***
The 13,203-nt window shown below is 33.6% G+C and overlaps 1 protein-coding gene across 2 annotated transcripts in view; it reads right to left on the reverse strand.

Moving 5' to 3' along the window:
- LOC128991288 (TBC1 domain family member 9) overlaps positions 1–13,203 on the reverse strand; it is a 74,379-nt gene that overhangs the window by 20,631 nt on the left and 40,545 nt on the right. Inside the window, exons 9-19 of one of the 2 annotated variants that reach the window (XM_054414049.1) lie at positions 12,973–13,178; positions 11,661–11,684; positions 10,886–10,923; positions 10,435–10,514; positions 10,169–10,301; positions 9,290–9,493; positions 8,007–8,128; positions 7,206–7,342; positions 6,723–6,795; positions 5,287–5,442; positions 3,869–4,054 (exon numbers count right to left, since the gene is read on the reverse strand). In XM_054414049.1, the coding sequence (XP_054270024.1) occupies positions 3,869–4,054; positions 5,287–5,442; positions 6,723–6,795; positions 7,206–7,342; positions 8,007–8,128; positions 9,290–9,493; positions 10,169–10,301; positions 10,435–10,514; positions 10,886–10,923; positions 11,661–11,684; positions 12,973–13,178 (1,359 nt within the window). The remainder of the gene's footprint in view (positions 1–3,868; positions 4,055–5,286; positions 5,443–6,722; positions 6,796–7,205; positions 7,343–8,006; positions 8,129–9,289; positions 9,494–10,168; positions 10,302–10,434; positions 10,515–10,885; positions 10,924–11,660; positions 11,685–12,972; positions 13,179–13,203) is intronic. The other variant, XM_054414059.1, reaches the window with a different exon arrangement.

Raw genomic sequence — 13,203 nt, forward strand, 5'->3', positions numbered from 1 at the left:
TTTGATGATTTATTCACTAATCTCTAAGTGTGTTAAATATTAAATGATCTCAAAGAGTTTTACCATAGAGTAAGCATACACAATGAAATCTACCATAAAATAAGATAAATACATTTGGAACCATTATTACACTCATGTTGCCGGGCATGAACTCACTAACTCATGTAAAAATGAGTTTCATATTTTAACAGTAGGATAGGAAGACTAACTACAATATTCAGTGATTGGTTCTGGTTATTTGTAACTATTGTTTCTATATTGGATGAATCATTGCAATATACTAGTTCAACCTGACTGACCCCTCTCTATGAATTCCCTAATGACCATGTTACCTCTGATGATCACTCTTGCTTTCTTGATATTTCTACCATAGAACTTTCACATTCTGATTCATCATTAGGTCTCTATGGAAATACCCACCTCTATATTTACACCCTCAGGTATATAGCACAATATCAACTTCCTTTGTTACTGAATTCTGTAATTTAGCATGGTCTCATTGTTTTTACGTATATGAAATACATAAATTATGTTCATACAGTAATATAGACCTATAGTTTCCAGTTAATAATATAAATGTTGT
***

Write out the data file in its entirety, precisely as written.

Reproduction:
The 13,203-nt window shown below is 33.6% G+C and overlaps 1 protein-coding gene across 2 annotated transcripts in view; it reads right to left on the reverse strand.

Moving 5' to 3' along the window:
- LOC128991288 (TBC1 domain family member 9) overlaps positions 1–13,203 on the reverse strand; it is a 74,379-nt gene that overhangs the window by 20,631 nt on the left and 40,545 nt on the right. Inside the window, exons 9-19 of one of the 2 annotated variants that reach the window (XM_054414049.1) lie at positions 12,973–13,178; positions 11,661–11,684; positions 10,886–10,923; positions 10,435–10,514; positions 10,169–10,301; positions 9,290–9,493; positions 8,007–8,128; positions 7,206–7,342; positions 6,723–6,795; positions 5,287–5,442; positions 3,869–4,054 (exon numbers count right to left, since the gene is read on the reverse strand). In XM_054414049.1, the coding sequence (XP_054270024.1) occupies positions 3,869–4,054; positions 5,287–5,442; positions 6,723–6,795; positions 7,206–7,342; positions 8,007–8,128; positions 9,290–9,493; positions 10,169–10,301; positions 10,435–10,514; positions 10,886–10,923; positions 11,661–11,684; positions 12,973–13,178 (1,359 nt within the window). The remainder of the gene's footprint in view (positions 1–3,868; positions 4,055–5,286; positions 5,443–6,722; positions 6,796–7,205; positions 7,343–8,006; positions 8,129–9,289; positions 9,494–10,168; positions 10,302–10,434; positions 10,515–10,885; positions 10,924–11,660; positions 11,685–12,972; positions 13,179–13,203) is intronic. The other variant, XM_054414059.1, reaches the window with a different exon arrangement.

Raw genomic sequence — 13,203 nt, forward strand, 5'->3', positions numbered from 1 at the left:
TTTGATGATTTATTCACTAATCTCTAAGTGTGTTAAATATTAAATGATCTCAAAGAGTTTTACCATAGAGTAAGCATACACAATGAAATCTACCATAAAATAAGATAAATACATTTGGAACCATTATTACACTCATGTTGCCGGGCATGAACTCACTAACTCATGTAAAAATGAGTTTCATATTTTAACAGTAGGATAGGAAGACTAACTACAATATTCAGTGATTGGTTCTGGTTATTTGTAACTATTGTTTCTATATTGGATGAATCATTGCAATATACTAGTTCAACCTGACTGACCCCTCTCTATGAATTCCCTAATGACCATGTTACCTCTGATGATCACTCTTGCTTTCTTGATATTTCTACCATAGAACTTTCACATTCTGATTCATCATTAGGTCTCTATGGAAATACCCACCTCTATATTTACACCCTCAGGTATATAGCACAATATCAACTTCCTTTGTTACTGAATTCTGTAATTTAGCATGGTCTCATTGTTTTTACGTATATGAAATACATAAATTATGTTCATACAGTAATATAGACCTATAGTTTCCAGTTAATAATATAAATGTTGT